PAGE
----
The German government supports plans for a North Sea spaceport that would be used to launch small satellites into space from Europe, it has been revealed.
Economy Minister Peter Altmaier said the government would act as an "anchor customer" for the floating launch site off the German coast.
The northern city of Bremen and the port at Bremerhaven are at the heart of the project. Rockets would be loaded on to a specially equipped ship and taken to the edge of German waters in the North Sea.
The rocket would then be raised and fired from the back of the ship, under the concept by the German Offshore Spaceport Alliance.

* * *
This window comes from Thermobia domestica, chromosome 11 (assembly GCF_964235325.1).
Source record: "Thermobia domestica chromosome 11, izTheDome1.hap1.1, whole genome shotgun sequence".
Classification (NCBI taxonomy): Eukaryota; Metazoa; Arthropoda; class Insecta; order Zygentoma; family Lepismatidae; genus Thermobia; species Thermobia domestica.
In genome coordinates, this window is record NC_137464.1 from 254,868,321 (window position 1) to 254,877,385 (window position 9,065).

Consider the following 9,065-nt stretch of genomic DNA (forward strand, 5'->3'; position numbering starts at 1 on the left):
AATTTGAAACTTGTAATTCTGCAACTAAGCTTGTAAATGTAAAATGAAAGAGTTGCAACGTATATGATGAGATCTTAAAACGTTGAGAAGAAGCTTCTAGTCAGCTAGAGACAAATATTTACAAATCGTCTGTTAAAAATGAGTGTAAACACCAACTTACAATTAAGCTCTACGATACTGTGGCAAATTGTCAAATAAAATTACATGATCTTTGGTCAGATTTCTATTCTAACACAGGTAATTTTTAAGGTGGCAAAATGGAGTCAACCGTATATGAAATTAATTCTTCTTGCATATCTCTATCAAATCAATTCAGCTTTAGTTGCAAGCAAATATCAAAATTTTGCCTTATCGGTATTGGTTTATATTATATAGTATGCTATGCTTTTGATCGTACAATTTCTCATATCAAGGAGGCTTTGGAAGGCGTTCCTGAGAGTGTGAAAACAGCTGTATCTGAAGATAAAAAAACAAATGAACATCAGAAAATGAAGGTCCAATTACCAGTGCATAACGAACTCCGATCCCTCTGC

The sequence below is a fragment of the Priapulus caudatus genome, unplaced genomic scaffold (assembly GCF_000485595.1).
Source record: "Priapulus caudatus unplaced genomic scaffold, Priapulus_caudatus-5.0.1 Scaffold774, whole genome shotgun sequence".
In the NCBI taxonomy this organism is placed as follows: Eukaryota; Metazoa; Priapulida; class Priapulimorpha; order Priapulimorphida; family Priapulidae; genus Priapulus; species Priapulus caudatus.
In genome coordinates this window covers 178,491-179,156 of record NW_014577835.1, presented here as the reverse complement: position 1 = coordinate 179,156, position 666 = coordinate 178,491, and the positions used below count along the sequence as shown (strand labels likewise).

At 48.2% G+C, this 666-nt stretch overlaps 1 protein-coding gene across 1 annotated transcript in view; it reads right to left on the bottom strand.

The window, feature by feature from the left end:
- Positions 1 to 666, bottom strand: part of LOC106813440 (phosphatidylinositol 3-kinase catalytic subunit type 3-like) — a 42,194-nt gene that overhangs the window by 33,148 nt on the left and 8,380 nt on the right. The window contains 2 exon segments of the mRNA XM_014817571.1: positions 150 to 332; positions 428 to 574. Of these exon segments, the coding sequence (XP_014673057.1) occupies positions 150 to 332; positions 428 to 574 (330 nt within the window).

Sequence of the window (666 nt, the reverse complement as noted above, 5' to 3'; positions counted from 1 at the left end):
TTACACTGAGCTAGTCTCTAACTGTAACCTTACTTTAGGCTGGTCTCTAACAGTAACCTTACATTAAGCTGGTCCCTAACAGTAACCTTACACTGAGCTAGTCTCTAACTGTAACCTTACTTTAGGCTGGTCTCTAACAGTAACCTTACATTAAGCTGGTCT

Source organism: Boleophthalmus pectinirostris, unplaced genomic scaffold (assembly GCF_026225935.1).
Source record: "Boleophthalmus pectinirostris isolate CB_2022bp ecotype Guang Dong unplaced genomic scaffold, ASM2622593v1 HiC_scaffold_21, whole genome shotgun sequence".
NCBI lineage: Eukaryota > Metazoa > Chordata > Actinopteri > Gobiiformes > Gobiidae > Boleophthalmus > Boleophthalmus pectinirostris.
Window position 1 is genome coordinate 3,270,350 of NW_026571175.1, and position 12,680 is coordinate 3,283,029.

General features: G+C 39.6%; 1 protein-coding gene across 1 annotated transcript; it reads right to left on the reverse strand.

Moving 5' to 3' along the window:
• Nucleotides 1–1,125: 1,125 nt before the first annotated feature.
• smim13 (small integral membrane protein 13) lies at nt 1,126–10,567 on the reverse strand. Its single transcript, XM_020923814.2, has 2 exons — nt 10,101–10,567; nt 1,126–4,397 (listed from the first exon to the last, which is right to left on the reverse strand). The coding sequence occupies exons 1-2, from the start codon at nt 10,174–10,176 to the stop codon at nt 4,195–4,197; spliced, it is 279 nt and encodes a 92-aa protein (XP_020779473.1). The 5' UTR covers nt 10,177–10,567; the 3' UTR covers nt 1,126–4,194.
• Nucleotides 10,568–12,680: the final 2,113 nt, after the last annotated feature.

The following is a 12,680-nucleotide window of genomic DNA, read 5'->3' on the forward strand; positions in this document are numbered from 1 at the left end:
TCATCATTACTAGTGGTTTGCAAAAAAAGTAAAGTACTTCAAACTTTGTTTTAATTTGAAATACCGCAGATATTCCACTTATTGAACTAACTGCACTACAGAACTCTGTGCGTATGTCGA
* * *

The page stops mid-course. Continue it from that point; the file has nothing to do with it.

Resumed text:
"We want to strengthen the national space programme," Mr Altmaier said at an event marking the signing of co-operation agreements between the alliance and four European rocket manufacturers – two from Germany, one from the Netherlands and one from Britain.
The fast-growing space race and demands for services on Earth means that by 2028 four times more satellites than in the past decade will be launched with the vast majority small or micro craft, the alliance says.
Siegfried Russwurm, head of the German industry association BDI, said a spaceport in the North Sea would make it easier to launch satellites into polar and sun-synchronous orbits.
There are more than 20 spaceports around the world but European space companies rely mostly on Russia's site in Kazakhstan, French Guiana in South America and the US for launches.